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mAgri Challenge winners announced

Two apps from Kenya, one from Senegal, and one from Ghana are the winners of this summer’s mAgri Challenge—a competition designed to identify entrepreneurs developing innovative mobile apps for agriculture and agribusiness in Africa, and to provide them with resources to grow their businesses.

The four winners, along with sixteen of the best startups from infoDev’s business incubator network, will be invited to November’s Mobile Startup Camp.  The Camp is designed to accelerate the growth of early-stage entrepreneurs.  A five-day program of lectures and hands on workshops will provide participants with an opportunity to refine their product strategies, business models and marketing pitches, sharpen their negotiating skills and network with investors and peers.

It will also include a Demo Day – a pitching competition before a panel of industry experts and angel investors.

If you are an investor interested in seeing the startups during Demo Day on November 15, send us an email or reach out to us through Twitter or Facebook.

The six runners up will receive feedback on their applications from infoDev staff. We thank all applicants for taking the time to submit their pitches and look forward to following their progress!

infoDev received over 30 high-quality applications from a dozen African countries, making the final choices difficult.

“We were looking for prototype-stage startups in a niche market, and were surprised to receive so many applications of high quality,” says Maja Andjelkovic, Mobile Innovation Specialist at infoDev. “These entrepreneurs are showing not only the potential impact mobile agri applications can have in Africa and around the world, but also the considerable talent behind innovation driven startups on the continent.”

Members of the jury representing leading private sector players in the mobile industry were also impressed by the entries.

Ernest Akinola, West Africa Government Relations for Blackberry and Managing Partner of Right Instinct said “The winners demonstrated robust and well thought through concepts, but many more entries showed niche applications for specific needs within the agri sector.  I wish the best of luck to all of the founders who entered.”

Echoing Akinola’s remarks, Arjun Thomas, Global Product Manager for Nokia Life said, “The competition unearthed very interesting applications. As these startups grow, adapting the business case to ensure steady and versatile revenue generation streams will be critical to their success.”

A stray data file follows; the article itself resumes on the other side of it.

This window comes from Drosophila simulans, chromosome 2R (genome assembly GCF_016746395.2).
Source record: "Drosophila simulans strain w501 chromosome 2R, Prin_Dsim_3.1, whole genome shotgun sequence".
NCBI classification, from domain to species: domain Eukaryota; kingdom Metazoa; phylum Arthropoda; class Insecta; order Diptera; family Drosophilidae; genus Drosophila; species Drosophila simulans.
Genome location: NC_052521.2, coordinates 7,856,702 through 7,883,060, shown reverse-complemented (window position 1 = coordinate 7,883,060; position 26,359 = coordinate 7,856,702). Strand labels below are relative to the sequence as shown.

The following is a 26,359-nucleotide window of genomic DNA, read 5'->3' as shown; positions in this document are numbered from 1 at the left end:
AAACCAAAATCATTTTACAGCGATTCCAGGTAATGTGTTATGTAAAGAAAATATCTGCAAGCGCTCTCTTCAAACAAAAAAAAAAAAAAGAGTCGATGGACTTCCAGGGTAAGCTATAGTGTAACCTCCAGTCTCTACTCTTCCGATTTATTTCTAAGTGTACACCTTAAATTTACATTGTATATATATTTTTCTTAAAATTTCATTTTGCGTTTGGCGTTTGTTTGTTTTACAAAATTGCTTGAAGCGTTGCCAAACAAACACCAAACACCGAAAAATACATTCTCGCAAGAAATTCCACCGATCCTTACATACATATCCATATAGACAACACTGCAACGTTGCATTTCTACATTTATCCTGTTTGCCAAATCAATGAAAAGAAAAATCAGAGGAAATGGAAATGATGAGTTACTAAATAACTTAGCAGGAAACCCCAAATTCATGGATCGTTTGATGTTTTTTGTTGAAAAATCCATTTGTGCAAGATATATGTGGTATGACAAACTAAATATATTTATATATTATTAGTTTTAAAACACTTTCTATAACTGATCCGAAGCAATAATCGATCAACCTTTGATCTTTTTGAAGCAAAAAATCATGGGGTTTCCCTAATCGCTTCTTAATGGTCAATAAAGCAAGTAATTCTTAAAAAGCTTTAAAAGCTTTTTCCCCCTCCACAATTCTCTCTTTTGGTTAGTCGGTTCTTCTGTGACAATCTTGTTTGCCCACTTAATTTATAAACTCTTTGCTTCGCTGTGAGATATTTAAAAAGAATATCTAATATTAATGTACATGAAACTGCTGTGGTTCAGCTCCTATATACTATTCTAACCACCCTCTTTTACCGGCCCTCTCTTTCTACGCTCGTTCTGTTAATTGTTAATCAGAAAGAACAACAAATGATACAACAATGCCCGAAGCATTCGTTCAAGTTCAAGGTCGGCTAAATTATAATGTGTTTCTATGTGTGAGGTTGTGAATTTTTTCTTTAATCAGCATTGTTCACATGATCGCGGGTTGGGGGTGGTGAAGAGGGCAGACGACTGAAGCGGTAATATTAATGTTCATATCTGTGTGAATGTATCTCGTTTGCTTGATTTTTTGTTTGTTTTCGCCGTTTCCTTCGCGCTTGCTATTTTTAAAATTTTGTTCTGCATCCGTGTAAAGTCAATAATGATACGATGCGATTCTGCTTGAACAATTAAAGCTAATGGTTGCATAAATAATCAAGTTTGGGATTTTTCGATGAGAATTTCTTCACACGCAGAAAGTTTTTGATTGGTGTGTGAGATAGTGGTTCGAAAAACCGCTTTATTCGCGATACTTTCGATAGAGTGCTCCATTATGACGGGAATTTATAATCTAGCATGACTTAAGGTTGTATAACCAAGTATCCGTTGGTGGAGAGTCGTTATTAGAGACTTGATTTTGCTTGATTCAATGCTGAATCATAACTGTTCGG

Jenny Åkerbäck, Department for Global Cooperation, Sida, adds that “Sweden is pleased to support African entrepreneurs who are working to bring mobile innovations to the agriculture sector on their continent and around the world.”

We would like to congratulate all of the applicants, including the four winners and six runners-up below.

Winners

  • Farmerline, Ghana: uses voice and SMS to collect data, share new farming techniques, and better link smallholder farmers to other actors along the agricultural value chain.  Its survey tool allows agricultural workers and NGOs to conduct immediate surveys with thousands of farmers at a fraction of the cost of traditional techniques.
  • Intellect Tech, Kenya: helps farmers and insurance firms track compensation claims in real-time.  The platform improves transparency and facilitates faster processing of farmers’ insurance claims.
  • mLouma, Senegal: connects farmers to food purchasers by displaying real-time market prices and localizations.  The service will improve the efficiency of the agriculture supply chain, helping farmers to get a better price for their produce.
  • Price Calculate, Kenya: aids agricultural producers to calculate the competitive price at which they can offer their products.  The app educates producers on the market structures between them and their final consumer (local or international), helping them make more informed price decisions.

Runners-up

  • Akili Et, Kenya: facilitates the tracking of produce and better links up the stored value along the entire agriculture value chain.
  • Farming Instructor, Tanzania and Uganda: provides online and offline agricultural information to farmers and their communities.
  • M-Shamba, Kenya:  provides useful information on both crops and livestock to farmers and other stakeholders in the agricultural value chain.
  • Mobile Agribiz, DRC: uses web and mobile technologies to improve access to agriculture information and market accessibility for small farmers.
  • Poultry Guide, Uganda:  provides poultry farmers with information and market linkages to improve their productivity and profits.
  • Text to Change mAgri, Kenya and Burkina Faso:  provides best practice information on planting, harvesting, and pest and disease management to farmers.
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Source: infoDev

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